Experimental and Molecular Pathology
Manuscript 1

Melanoma Growth Stimulatory Activity (MGSA/GRO-alpha) Chemokine Genes Incorporated into an African Green Monkey Simian Cytomegalovirus (SCMV)-Derived Stealth Virus

W. John Martin, M.D., Ph.D.
Center for Complex Infectious Diseases
Rosemead, CA 91770

 

Running Title: Chemokine coding stealth viruses

Key Words:

  • Stealth Virus
  • Chemokine
  • Melanoma
  • MGSA/GRO
  • Simian cytomegalovirus
  • Genetic recombination

    Address for Correspondence:

    CCID
    3328 Stevens Avenue
    Rosemead, CA 91770
    Phone: 626-572-7288
    Fax: 626-572-9288
    E-mail: info@ccid.org

  • Abstract

    DNA isolated from the culture of an African green monkey simian cytomegalovirus (SCMV) derived stealth virus has been cloned. A region of the virus that contains genes coding proteins homologous to the UL141, UL144 and UL145 proteins of human cytomegalovirus, has recombined with cellular sequences encoding several distinct copies of the melanoma growth stimulatory activity (MGSA/GRO-alpha) chemokine gene. This finding illustrates the capacity of stealth viruses to capture, amplify, and mutate genes with potential oncogenic activity. The lack of introns in the assimilated cellular genes implies a role for reverse transcription in the assembly of stealth viruses.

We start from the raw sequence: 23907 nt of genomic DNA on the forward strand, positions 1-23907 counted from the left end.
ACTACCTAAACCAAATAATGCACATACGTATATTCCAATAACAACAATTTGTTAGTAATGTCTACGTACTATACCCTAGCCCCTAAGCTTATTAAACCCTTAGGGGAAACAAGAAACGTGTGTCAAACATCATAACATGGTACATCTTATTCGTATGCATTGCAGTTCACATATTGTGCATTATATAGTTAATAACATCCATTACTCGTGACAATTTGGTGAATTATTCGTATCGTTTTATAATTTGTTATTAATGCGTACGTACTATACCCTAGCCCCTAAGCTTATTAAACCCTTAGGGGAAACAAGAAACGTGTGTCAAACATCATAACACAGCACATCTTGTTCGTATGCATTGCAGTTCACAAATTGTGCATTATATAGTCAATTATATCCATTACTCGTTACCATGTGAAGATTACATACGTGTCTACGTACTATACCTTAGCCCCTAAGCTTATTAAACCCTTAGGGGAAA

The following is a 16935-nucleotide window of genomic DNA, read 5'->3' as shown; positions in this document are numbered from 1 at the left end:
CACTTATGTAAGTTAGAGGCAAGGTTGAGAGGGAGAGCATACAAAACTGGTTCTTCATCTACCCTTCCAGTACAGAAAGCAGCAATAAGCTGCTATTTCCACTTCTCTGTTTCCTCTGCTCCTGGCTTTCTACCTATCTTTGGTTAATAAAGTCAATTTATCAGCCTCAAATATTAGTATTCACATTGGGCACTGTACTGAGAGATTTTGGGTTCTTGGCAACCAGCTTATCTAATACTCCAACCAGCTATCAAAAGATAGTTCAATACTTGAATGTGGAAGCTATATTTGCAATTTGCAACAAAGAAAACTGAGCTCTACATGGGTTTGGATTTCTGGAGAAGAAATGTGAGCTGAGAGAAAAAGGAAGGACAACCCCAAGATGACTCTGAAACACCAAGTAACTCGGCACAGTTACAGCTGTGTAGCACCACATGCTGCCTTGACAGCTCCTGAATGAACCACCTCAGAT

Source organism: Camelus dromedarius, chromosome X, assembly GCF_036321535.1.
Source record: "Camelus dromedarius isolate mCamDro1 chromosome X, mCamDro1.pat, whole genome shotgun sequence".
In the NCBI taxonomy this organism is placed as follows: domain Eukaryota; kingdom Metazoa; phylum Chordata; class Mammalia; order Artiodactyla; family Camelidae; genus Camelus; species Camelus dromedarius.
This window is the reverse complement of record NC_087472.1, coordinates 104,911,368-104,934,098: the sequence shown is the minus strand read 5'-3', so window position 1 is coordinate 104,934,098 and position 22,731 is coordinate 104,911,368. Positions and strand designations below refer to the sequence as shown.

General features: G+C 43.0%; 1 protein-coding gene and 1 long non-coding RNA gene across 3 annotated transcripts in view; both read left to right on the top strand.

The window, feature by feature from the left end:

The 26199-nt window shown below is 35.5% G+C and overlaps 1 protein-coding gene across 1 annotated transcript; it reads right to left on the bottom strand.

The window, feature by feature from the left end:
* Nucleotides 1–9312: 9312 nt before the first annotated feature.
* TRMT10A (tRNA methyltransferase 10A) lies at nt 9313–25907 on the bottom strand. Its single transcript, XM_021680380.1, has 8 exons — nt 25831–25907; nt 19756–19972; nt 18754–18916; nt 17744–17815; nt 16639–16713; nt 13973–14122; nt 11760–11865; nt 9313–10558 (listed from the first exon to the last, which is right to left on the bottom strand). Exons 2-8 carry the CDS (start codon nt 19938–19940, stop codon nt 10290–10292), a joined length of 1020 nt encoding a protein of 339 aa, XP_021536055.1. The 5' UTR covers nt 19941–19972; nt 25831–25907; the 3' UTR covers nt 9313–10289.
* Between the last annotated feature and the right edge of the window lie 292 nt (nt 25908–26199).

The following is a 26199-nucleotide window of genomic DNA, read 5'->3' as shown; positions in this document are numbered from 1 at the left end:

Introduction

    The term "stealth" has been applied to a molecularly heterogeneous grouping of atypically structured, cytopathic viruses that can induce multi-system illnesses without evoking an anti-viral inflammatory reaction (1-2). A prototype stealth virus has a fragmented, genetically unstable genome; portions of which were derived from an African green monkey simian cytomegalovirus (SCMV). Other portions of the same stealth virus consist of genetic sequences unrelated to those of known cytomegaloviruses (3-4 ).

    Ongoing sequencing studies indicate that foreign genes, including sequences of both cellular and bacterial origins, can become incorporated into replicating stealth viruses (5-6). The potential, therefore, exists for the assimilation and over expression of various cellular oncogenes. This paper provides sequence data that the SCMV-derived stealth virus has acquired several copies of a gene with a deduced amino acid sequence closely related to that of melanoma growth stimulatory activity (MGSA/GRO-alpha) chemokine (7-9 ).

    Materials and Methods

    The cloning of DNA isolated from cultures of stealth virus-1 has been described previously (1,4). Partial or complete sequence data have been obtained on over 400 clones, and the sequences analyzed using both BlastN and BlastX (10) of the National Center for Biotechnology Information (NCBI). The sequence data have been submitted to GenBank under the listing stealth virus-1.

    Results